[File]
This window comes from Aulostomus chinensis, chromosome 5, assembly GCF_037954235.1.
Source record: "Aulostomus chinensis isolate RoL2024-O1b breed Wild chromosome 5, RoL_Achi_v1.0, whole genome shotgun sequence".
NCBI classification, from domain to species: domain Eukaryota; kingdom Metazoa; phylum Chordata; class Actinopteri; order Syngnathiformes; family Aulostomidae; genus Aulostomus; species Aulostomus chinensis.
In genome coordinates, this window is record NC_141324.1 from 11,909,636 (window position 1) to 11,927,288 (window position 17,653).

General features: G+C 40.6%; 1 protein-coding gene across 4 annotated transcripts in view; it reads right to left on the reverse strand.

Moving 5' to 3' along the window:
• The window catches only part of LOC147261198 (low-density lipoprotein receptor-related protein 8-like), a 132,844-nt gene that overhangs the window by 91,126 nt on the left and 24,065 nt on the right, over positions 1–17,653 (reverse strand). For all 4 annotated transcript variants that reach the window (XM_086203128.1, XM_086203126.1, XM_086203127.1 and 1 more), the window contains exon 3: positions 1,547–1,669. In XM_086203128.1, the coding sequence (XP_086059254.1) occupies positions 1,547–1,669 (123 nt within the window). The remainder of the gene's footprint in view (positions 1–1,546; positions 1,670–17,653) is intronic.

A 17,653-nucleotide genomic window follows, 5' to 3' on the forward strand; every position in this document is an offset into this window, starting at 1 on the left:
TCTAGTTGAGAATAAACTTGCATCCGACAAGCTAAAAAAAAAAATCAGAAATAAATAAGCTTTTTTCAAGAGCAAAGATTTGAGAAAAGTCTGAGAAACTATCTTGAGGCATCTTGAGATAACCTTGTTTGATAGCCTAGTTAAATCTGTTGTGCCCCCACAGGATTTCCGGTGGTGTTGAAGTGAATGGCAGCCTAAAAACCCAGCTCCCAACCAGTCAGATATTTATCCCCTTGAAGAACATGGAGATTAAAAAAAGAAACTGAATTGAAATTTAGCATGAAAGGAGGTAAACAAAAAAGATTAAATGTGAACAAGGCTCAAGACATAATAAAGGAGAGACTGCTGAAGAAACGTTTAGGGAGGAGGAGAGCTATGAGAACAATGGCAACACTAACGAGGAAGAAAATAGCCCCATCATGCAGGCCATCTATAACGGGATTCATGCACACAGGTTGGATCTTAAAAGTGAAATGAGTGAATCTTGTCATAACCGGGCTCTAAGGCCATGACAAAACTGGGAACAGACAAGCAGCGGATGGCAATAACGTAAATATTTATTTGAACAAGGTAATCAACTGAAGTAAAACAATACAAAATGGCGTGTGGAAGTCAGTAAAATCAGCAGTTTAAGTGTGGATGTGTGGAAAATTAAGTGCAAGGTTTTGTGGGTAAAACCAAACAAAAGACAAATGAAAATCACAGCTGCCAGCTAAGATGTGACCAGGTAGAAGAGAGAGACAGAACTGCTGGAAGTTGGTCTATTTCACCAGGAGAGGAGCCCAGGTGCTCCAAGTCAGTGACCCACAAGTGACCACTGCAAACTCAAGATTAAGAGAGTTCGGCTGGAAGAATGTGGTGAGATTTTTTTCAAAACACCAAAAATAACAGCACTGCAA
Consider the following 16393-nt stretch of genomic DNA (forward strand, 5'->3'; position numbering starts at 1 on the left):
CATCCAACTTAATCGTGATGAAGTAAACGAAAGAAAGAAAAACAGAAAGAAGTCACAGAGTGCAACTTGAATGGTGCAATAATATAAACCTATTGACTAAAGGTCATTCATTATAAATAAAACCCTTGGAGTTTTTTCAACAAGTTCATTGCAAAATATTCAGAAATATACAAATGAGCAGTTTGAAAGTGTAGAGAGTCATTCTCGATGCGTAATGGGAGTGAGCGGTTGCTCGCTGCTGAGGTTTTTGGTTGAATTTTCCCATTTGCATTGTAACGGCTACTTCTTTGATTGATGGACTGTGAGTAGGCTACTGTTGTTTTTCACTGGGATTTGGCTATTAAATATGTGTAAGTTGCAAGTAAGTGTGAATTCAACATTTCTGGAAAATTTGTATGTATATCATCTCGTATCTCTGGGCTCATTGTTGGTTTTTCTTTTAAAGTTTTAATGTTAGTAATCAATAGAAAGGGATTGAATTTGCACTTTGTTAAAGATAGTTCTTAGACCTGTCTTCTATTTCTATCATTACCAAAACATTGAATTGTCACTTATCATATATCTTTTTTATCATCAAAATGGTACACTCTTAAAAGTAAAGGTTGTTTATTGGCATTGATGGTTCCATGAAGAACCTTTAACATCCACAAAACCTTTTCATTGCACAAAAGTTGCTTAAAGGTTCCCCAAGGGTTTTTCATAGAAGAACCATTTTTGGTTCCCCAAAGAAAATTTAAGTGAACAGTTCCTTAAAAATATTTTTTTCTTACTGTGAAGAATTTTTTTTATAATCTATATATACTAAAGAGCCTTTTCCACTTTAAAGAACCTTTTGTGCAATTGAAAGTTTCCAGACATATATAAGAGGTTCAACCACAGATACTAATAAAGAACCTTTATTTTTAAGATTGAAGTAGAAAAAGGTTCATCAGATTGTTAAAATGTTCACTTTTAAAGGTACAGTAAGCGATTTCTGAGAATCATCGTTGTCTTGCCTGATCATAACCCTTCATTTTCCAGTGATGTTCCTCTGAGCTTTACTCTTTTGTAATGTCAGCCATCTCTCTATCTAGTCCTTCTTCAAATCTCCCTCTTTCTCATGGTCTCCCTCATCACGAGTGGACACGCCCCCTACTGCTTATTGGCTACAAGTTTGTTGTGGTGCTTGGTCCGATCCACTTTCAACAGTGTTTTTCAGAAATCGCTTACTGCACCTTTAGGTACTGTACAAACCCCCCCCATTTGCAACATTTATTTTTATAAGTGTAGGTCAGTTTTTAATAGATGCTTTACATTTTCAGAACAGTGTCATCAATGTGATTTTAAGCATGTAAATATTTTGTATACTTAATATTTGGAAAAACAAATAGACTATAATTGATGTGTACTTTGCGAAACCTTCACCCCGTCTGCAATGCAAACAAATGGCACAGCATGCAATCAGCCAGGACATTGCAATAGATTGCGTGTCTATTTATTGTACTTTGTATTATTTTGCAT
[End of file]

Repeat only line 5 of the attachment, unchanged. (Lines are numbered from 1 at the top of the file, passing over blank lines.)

General features: G+C 40.6%; 1 protein-coding gene across 4 annotated transcripts in view; it reads right to left on the reverse strand.